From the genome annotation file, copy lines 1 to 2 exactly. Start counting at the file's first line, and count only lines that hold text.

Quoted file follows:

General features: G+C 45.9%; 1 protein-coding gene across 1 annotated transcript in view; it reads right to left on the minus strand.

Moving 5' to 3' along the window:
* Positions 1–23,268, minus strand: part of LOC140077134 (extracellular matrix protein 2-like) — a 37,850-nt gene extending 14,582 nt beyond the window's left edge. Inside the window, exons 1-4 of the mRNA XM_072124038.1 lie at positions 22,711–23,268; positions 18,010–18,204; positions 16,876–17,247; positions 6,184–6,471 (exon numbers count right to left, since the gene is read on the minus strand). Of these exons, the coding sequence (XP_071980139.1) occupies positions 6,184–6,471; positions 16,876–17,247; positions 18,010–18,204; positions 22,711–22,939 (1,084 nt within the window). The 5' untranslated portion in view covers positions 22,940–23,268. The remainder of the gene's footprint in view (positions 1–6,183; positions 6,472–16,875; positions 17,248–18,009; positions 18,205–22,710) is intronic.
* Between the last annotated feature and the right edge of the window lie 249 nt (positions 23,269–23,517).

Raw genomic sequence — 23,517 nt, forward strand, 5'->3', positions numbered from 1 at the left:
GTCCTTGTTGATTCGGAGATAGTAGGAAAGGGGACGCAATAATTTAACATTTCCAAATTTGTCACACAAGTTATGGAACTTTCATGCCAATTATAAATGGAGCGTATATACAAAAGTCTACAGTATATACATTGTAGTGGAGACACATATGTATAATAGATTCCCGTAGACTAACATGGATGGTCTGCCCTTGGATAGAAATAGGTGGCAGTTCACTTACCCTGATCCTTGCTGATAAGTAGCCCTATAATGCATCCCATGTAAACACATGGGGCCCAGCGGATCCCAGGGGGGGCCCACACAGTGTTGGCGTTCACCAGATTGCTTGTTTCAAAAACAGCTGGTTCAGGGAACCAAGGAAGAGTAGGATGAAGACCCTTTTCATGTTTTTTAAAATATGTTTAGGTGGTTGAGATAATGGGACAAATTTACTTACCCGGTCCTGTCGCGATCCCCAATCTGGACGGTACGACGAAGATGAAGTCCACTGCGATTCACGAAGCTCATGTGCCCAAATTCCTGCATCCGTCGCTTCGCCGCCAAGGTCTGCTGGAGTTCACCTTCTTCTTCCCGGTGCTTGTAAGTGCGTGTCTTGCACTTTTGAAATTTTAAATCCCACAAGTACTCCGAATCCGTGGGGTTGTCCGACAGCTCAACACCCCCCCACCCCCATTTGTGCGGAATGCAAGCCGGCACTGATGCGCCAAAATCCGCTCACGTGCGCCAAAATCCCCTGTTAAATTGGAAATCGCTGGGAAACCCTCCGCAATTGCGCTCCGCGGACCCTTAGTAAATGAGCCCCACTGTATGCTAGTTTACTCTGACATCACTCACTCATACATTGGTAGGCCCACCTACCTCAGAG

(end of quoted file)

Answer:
General features: G+C 45.9%; 1 protein-coding gene across 1 annotated transcript in view; it reads right to left on the minus strand.

Moving 5' to 3' along the window: